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Sacramento’s political age of the aged in Congress

Last week, California marked the 88th birthday of U.S. Sen. Dianne Feinstein (D-CA) with both congratulations and public exultations to pass the torch onto a younger generation. But going unnoticed was the fact that among the 40 largest metro areas in the U.S., the Sacramento metro area is represented by the second-oldest group of U.S. House members in America.

The Greater Sacramento Metro Area is represented by five House members. With Rep. Jerry McNerney (D-Stockton) recently turning 70 and Rep. Tom McClintock (R-Elk Grove) hitting 65 in two weeks, this will leave the area with just one U.S. representative under the age of 65. That is 56-year-old Ami Bera, also of Elk Grove who lowers their average age to 68.6.

Among large metro areas, only Washington state’s Greater Portland area surpasses this. The average age of their four House members is 70. Greater Portland’s 2.5 million population also ranks it as the 25th largest metro area in the U.S., one spot ahead of Sacramento’s 2.4 million.

Some defend the age of older elected officials by noting that advanced age can benefit constituents through experience and appointment to chair powerful committees. However in Feinstein’s case, the reverse has happened. Due to reports she has drifted off in meetings and was not sharp in the nomination hearings of Amy Coney Barrett last year, she was passed over as chair of the Senate Judiciary Committee when the Democrats took over the majority this year. This happened despite her tenure normally putting her next in line for that gavel.

Among the Sacramento area’s five House members, only Bera is chairman of a committee or subcommittee. Bera is chairman of the House Subcommittee on Asia, the Pacific, Central Asia, and Nonproliferation. Given his South Asian heritage, this is a personally meaningful post for Bera, but Bera didn’t get this because he is an especially sought-out foreign policy mind or possesses a facility for passing legislation into law. No piece of legislation he has authored had ever passed into law, and the now five-term Congressman has yet to be primarily responsible for securing federal funds for any key local projects.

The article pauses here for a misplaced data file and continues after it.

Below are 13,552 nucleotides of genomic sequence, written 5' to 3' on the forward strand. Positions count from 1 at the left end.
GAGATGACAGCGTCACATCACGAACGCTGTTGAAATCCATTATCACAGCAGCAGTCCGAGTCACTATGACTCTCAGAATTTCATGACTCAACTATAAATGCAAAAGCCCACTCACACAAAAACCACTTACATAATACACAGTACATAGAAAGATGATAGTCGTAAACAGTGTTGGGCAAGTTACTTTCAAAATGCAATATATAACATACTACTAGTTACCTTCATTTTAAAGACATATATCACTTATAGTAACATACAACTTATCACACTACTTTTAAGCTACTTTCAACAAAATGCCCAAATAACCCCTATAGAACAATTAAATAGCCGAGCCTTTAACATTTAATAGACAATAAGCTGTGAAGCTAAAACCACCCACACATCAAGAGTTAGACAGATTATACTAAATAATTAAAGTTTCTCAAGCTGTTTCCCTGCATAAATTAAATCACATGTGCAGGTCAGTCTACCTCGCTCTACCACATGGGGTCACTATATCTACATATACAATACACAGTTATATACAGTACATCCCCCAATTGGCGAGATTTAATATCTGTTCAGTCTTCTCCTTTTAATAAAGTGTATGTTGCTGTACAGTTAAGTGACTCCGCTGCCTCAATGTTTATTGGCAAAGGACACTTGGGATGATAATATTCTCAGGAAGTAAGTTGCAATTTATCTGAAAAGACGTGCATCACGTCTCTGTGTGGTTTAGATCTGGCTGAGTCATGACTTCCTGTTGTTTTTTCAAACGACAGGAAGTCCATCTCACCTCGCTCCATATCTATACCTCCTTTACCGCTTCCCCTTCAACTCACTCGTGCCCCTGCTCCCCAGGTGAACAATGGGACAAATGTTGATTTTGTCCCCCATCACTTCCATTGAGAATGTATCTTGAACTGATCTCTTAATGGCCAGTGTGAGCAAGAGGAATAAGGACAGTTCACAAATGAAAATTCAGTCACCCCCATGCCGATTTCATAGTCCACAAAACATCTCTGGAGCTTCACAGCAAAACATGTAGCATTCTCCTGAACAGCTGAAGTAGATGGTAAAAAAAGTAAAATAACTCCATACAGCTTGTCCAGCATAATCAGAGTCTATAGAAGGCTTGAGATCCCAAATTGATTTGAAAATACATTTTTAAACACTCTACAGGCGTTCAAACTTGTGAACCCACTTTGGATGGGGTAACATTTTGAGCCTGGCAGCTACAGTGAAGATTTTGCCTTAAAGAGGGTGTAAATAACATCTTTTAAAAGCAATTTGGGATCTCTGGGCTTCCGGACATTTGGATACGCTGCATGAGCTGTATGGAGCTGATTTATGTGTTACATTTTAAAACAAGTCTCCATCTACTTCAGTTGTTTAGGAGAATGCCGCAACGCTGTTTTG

His main qualification that earned him his subcommittee chairmanship was his willingness to raise prodigious amounts of corporate donations for himself, members of the pro-corporate New Democrat Coalition, and the Democratic Congressional Campaign Committee (DCCC). To the DCCC, he donated $350,000 last cycle. In fact in 2019-20, Bera’s campaign raised nearly $400,000 from 103 of the most heavily and repeatedly fined corporations in the U.S. These donors combined for more than $150 billion in federal and state fines since 2000.

So the value of Bera’s “seniority” to metro area voters is dubious at best.

But the question remains, why is Sacramento’s delegation so old? Three dynamics are most likely at play. First – and to put it bluntly – all have stayed healthy and avoided dying in office.

Second is the lack of opportunity for any to seek higher elected office. Sacramento is unique among the 40 largest metro areas in that it is the only one to be fifth largest in its own state. This creates a lot of competition for statewide offices among ambitious candidates who represent larger constituencies from areas such as Los Angeles, San Francisco, San Diego and Orange County.

Thus when voters elected Joe Biden president, this gave Gov. Gavin Newsom the rare opportunity to concurrently fill three statewide offices, and none went to Sacramento-area politicians. Vice President Kamala Harris’ senate seat went to Alex Padilla of Los Angeles. This in turn opened up Padilla’s Secretary of State position for the appointment of Assemblymember Shirley Weber of San Diego.

When Biden named Xavier Becerra to his cabinet as secretary of Health & Human Services, Sacramento Mayor Darrell Steinberg reportedly lobbied hard to succeed Becerra as state attorney general. However, Newsom instead named Assemblymember Rob Bonta from the Bay area.

The last dynamic that limits turnover and opportunities for younger candidates is the incredible cost of federal campaigns. In 2020, the average winning 2020 House candidate spent $2.3 million, and the average winning Senate campaign spent $27 million. This requires tremendous amounts of corporate and special interest PAC donations, but these are largely locked up by the metro area’s corporate-friendly moderate incumbents.

For example, the area’s four House Democrats raised between 41% (McNerney) and 73% of all donations last cycle from political action committees. This included a combined $1.1 million given them by 184 heavily fined corporations.

Perhaps unsurprisingly in the last 10 years, the only change in the area delegation came thanks to redistricting that finally gave Democrats in 2012 the registration advantage needed for Ami Bera to win his suburban Sacramento County seat over the GOP incumbent Dan Lungren. Otherwise, no other changeover has happened at the Congressional level.

And in the case of Doris Matsui, her seat has been kept in her family for 42 years. Matsui – who last year married 90-year-old energy billionaire Roger Sant – succeeded her first husband Bob Matsui, who died in office in 2005.

Might any of them retire any time soon? Given the example of 88-year-old Feinstein, that seems a hard bet to take. But when any of this superannuated group either steps down or passes away, expect quite a stampede to result of Sacramento-region incumbents looking to take their shot at a rare chance to step up.

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